Clinic facilities

Cleveland Clinic Mercy Medical Restarts Caring Canines Therapy Program

CANTON – When Dr. Richie Rich makes his rounds in Cleveland Clinic Mercy Hospitalhe gives those he meets the perfect remedy: a reason to smile.

The labradoodle is part of the hospital Benevolent dogs volunteer therapy dog ​​program.

Once a week, Richie and her owner, Randall Rich, greet patients, hospital staff and visitors who are lucky enough to cross their path.

“His job is just to do what he does: make people smile, reduce their anxiety,” Rich said, adding that he and Richie have been with Caring Canines for seven years since the labradoodle was 2 years old.

The Caring Canines program is operational again at the hospital, returning in August after being suspended at the start of the coronavirus pandemic in 2020. But some canine teams have not returned and the hospital is looking for volunteers who want participate because the program brings joy to patients.

Labradoodle Dr. Richie Rich greets a visitor in the lobby of the Cleveland Clinic Mercy hospital in Canton during a recent visit as part of the hospital's Caring Canines volunteer therapy dog ​​program.  Richie Rich greets patients, hospital staff and visitors.

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“We had nearly 200 canine teams across the company before the pandemic,” said Stephanie Williams, volunteer services manager at Cleveland Clinic Mercy Hospital. “We have less than 100 now.”

Cleveland Clinic started the Caring Canines program in 2004. Prior to integrating with Cleveland Clinic, Mercy Medical Center had a Mercy Pet Patrol program that began in 1994.

Labradoodle Dr. Richie Rich visits the Cleveland Clinic Mercy Hospital in Canton with owner Randall Rich.  Richie Rich greets patients, workers and visitors as part of the hospital's Caring Canines volunteer therapy dog ​​program.

Williams said the program accommodates a variety of breeds.

“We are looking for dogs that are friendly, welcoming and not embarrassed by physical contact,” she said. “It’s an opportunity for them to relieve people of stress.”

Cassandra Keen and her son Kyle, 4, of Perry Township stop in a hallway to visit labradoodle Dr Richie Rich and owner Randall Rich at the Cleveland Clinic Mercy Hospital in Canton.  Richie Rich greets patients, workers and visitors as part of the hospital's Caring Canines volunteer therapy dog ​​program.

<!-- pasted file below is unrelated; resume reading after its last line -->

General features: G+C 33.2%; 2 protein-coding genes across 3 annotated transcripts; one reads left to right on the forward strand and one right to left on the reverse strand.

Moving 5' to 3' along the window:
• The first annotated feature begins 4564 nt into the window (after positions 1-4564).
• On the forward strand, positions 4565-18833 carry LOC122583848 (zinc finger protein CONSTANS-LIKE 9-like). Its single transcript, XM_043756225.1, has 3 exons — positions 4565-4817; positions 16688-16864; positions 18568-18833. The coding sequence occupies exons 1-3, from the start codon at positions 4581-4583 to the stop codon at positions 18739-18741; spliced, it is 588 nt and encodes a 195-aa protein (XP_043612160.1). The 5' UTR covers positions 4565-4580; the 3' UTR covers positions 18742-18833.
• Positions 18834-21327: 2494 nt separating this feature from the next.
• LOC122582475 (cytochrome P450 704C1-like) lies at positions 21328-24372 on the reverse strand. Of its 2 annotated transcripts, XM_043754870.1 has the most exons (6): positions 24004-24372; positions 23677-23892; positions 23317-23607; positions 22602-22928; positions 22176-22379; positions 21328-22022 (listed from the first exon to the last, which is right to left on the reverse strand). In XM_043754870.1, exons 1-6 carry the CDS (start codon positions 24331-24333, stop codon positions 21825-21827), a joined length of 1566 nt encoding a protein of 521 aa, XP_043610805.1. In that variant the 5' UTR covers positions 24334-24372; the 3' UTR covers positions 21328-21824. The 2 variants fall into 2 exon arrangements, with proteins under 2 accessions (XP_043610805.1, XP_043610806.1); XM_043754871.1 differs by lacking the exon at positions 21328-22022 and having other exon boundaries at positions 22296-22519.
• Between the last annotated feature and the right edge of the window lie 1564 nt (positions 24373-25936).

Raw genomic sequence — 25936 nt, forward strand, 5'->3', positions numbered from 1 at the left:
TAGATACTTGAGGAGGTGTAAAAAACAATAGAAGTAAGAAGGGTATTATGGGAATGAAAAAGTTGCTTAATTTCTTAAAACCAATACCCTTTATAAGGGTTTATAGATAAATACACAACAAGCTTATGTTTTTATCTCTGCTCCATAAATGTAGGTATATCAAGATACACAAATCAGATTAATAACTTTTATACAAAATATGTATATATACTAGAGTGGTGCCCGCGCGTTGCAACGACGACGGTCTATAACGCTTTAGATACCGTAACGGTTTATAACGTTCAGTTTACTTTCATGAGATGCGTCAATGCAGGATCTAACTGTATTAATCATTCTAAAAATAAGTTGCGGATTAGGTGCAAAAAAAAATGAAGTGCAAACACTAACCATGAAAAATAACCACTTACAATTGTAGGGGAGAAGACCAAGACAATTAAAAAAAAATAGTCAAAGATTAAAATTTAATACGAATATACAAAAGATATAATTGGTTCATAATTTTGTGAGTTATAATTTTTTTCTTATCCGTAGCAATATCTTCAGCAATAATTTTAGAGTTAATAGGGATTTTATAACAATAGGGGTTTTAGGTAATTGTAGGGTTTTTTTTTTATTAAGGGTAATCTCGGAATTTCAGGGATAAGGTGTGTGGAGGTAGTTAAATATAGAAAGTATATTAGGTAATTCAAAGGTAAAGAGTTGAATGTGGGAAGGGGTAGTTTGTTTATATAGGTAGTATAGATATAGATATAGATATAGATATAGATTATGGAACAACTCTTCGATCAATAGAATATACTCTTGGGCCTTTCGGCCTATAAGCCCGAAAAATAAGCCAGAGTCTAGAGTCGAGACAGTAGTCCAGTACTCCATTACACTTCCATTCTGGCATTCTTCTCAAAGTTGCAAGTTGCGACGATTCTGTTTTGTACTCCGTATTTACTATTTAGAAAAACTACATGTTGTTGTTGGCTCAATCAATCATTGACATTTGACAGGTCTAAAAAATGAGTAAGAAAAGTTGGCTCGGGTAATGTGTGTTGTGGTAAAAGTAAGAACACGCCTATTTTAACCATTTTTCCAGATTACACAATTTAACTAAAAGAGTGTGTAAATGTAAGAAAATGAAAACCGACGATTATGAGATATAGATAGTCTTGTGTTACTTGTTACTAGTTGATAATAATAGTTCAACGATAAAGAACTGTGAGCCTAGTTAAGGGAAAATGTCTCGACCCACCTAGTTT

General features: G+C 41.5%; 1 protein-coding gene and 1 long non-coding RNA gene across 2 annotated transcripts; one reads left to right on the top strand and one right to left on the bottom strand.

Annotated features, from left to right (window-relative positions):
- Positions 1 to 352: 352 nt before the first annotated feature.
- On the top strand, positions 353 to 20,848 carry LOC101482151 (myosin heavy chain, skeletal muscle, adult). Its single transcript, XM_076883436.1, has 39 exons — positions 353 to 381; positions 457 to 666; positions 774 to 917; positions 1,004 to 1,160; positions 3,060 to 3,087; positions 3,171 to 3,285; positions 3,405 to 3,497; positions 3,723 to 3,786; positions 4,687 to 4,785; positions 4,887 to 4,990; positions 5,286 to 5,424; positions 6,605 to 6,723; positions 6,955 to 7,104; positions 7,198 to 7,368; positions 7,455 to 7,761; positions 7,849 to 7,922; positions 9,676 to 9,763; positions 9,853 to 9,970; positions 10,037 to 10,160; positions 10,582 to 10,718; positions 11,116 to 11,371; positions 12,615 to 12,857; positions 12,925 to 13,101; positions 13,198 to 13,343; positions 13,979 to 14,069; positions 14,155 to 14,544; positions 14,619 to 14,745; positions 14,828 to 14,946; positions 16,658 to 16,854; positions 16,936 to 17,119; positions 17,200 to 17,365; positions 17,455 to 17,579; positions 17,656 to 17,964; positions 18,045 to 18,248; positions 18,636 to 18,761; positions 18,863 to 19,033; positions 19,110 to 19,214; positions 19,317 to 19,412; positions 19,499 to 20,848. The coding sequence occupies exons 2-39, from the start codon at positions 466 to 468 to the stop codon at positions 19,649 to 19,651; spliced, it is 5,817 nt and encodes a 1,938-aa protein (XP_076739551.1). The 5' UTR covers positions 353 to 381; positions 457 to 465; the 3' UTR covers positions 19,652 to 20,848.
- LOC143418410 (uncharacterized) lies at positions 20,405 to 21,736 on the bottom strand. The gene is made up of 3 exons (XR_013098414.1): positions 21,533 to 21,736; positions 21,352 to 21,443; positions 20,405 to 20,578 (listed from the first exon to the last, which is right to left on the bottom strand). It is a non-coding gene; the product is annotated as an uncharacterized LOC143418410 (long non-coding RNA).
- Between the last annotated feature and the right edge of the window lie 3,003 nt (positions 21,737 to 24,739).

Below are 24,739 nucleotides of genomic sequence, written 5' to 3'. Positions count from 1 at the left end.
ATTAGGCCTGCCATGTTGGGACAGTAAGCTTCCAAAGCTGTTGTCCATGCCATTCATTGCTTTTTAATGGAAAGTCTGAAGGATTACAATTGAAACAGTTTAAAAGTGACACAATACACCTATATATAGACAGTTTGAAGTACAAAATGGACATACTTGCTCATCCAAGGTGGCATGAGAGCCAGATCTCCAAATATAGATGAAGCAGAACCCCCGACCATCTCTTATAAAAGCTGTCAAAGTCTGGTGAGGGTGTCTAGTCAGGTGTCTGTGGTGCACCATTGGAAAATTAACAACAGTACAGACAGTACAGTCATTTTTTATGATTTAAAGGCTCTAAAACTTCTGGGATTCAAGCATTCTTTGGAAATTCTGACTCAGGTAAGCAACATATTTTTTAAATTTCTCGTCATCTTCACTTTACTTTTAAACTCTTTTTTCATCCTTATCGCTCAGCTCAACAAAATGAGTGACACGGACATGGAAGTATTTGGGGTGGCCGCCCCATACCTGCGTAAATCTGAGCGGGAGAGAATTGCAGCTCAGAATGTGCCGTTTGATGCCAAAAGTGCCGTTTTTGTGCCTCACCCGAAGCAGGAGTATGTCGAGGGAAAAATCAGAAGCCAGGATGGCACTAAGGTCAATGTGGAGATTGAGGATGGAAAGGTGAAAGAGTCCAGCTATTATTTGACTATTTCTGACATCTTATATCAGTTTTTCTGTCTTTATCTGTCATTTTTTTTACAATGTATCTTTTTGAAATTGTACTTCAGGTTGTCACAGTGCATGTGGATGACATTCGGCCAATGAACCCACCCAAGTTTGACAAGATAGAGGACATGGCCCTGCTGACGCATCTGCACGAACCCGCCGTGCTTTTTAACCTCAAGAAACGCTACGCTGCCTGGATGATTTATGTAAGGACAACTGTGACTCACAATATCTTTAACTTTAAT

They are not service dogs

Caring Canines are not service dogs, however, applicants must be trained, tested and certified as therapy dogs by an outside agency.

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Randall Rich and labradoodle Dr. Richie Rich stop to visit Mary Greer in the lobby of the Cleveland Clinic Mercy Hospital in Canton.  Richie Rich greets patients, workers and visitors as part of the hospital's Caring Canines volunteer therapy dog ​​program.

Rich said he and his wife, Jane, originally bought Richie for their son, Chad, who has an intellectual disability.

Labradoodles are hypoallergenic and non-dumb dogs.

“I knew I wanted him to be a therapy dog,” Rich said.

Labradoodle Dr. Richie Rich visits the Cleveland Clinic Mercy Hospital in Canton once a week as part of the hospital's Caring Canines volunteer therapy dog ​​program.  It welcomes patients, workers and visitors.

Rich said that after retiring from Bristol Myers Squibb in 2013 he found he could only take a limited amount of rides; only so much grass that needed to be mowed.

“My friends said, ‘You have to have a hobby,'” he laughed. “It turned out to be my hobby.”

Rich noted that his father, Orlando, owned a canine obedience school, Canton All Breeds, in the 1950s.

After discovering Caring Canines, Rich enrolled Richie in a therapy certification program. Screening potential therapy dogs includes measuring their reactions to noise, people, and the types of equipment and activities found in a hospital.

“Anything that can happen in a hospital,” Rich said.

He limits Richie’s visits to about 90 minutes a week.

“He’s getting old, I don’t want to wear him down,” he said.

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Canton's Josh Strouble stops to meet labradoodle Dr. Richie Rich and owner Randall Rich in a waiting room at the Cleveland Clinic Mercy Hospital in Canton.  Richie Rich greets patients, workers and visitors as part of the hospital's Caring Canines volunteer therapy dog ​​program.

An empathetic and caring dog

Rich noted that Richie is an empathetic and intuitive dog.

“He can choose the person in the room who needs the most attention and attention,” he said.

As the team enters a waiting room, patients and nurses smile at the sight.

Patient Josh Strouble even got down on one knee to greet Richie.

“I have a dog too,” he said.

Rich was asked how he benefits from participating in Caring Canines.

“Just to see people going through a stressful time, to see them smile,” he said.

For more information about the Caring Canines program, visit www.clevelandclinic.org/volunteer.

Contact Charita at 330-580-8313 or charita.goshay@cantonrep.com.

On Twitter: @cgoshayREP

Receptionist Brenda Scheetz greets labradoodle Dr. Richie Rich and owner Randall Rich at the Cleveland Clinic Mercy Hospital in Canton.  Richie Rich greets patients, workers and visitors as part of the hospital's Caring Canines volunteer therapy dog ​​program.